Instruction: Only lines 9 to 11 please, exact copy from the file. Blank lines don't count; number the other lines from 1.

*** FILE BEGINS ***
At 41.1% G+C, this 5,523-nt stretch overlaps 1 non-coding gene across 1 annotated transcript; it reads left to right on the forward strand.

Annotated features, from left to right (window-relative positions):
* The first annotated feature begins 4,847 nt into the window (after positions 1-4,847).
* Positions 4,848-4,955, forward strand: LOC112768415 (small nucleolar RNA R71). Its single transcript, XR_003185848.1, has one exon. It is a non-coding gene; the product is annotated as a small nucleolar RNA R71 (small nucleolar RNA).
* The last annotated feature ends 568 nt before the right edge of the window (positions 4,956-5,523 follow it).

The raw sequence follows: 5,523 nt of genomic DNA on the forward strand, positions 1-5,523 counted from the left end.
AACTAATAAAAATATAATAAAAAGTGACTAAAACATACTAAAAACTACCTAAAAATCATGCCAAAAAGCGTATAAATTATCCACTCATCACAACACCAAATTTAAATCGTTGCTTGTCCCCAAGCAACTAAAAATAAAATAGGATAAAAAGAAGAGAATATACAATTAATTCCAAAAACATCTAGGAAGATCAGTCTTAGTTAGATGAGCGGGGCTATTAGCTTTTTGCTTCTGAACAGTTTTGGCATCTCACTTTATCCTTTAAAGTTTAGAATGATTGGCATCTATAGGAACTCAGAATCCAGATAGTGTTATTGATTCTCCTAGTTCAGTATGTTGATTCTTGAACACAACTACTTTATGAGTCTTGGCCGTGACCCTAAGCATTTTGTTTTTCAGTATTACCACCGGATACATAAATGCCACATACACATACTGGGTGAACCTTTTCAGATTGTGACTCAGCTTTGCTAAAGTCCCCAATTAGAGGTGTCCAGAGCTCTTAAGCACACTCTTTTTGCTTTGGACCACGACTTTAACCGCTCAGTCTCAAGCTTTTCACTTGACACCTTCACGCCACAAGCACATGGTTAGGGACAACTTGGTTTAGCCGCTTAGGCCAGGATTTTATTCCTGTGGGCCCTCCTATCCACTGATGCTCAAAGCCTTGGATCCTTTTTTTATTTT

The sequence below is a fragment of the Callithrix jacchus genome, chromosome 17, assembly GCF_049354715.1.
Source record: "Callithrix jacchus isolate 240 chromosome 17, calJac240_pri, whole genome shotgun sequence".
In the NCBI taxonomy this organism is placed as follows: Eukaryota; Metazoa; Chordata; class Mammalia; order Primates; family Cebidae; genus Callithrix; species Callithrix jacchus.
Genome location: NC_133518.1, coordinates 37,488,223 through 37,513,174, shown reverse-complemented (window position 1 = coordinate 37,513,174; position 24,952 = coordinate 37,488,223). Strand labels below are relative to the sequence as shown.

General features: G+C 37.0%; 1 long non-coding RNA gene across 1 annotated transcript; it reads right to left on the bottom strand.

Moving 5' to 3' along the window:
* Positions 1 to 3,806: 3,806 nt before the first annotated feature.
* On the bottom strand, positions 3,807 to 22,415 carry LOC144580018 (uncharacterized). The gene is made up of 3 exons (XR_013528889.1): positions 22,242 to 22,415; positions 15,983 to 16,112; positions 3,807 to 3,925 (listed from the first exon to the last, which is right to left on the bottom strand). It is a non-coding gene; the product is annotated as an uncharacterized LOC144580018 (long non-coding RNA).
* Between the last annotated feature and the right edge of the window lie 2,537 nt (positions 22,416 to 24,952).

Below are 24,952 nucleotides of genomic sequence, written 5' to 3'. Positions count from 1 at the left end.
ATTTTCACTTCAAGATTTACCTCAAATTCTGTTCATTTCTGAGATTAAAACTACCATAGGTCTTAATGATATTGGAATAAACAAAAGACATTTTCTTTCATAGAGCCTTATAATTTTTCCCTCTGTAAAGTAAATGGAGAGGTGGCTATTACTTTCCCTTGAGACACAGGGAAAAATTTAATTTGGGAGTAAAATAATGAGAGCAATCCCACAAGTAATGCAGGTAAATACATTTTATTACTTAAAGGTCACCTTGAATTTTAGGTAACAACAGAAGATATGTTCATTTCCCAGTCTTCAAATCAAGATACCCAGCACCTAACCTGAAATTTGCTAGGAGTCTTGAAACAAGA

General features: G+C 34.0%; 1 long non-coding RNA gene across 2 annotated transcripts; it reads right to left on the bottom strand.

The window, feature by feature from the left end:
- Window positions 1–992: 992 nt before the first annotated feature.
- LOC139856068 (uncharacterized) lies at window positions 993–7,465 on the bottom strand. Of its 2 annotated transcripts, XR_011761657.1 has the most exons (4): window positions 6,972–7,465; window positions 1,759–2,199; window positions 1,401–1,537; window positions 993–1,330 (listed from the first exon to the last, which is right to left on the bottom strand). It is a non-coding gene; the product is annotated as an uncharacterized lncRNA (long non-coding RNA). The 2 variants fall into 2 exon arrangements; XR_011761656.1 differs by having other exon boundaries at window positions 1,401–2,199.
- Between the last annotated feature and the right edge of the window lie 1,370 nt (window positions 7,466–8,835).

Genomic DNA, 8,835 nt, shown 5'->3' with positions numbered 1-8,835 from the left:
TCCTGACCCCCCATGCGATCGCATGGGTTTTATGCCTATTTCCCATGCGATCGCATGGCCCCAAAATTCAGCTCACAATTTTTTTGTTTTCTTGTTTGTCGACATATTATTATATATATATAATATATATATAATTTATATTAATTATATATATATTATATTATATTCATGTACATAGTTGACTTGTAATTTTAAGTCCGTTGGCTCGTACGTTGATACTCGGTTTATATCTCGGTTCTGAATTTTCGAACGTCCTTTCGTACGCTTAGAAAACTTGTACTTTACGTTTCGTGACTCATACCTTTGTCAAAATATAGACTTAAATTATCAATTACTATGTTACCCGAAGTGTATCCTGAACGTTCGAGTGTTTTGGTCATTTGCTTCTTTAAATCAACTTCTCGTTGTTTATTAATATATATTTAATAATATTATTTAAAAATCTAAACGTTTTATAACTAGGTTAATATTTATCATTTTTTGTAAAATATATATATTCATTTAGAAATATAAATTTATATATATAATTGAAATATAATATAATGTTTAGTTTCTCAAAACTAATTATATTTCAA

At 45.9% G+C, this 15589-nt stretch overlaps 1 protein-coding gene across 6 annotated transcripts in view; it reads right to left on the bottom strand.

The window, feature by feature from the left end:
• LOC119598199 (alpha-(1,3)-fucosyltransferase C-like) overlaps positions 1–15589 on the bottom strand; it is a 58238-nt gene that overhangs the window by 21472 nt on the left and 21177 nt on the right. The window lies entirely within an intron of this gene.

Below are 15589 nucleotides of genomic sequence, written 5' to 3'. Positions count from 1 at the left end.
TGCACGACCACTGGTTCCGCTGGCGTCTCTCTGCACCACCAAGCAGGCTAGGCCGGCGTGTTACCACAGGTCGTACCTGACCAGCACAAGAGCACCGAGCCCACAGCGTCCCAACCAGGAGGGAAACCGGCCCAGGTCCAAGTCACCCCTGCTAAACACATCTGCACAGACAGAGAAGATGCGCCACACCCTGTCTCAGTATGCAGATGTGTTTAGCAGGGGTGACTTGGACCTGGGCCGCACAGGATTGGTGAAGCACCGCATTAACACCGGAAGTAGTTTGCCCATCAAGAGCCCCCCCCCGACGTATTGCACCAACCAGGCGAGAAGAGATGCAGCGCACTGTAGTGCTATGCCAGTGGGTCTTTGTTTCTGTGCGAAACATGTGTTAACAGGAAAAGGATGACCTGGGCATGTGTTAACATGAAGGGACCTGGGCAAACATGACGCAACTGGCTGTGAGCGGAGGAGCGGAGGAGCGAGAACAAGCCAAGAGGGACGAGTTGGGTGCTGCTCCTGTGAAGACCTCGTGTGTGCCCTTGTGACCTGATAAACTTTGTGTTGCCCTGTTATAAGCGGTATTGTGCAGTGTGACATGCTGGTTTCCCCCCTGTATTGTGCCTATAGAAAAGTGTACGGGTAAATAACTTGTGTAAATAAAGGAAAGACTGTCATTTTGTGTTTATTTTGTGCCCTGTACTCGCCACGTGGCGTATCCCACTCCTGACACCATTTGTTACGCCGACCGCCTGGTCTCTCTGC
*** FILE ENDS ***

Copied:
Source record: "Callithrix jacchus isolate 240 chromosome 17, calJac240_pri, whole genome shotgun sequence".
In the NCBI taxonomy this organism is placed as follows: Eukaryota; Metazoa; Chordata; class Mammalia; order Primates; family Cebidae; genus Callithrix; species Callithrix jacchus.
Genome location: NC_133518.1, coordinates 37,488,223 through 37,513,174, shown reverse-complemented (window position 1 = coordinate 37,513,174; position 24,952 = coordinate 37,488,223). Strand labels below are relative to the sequence as shown.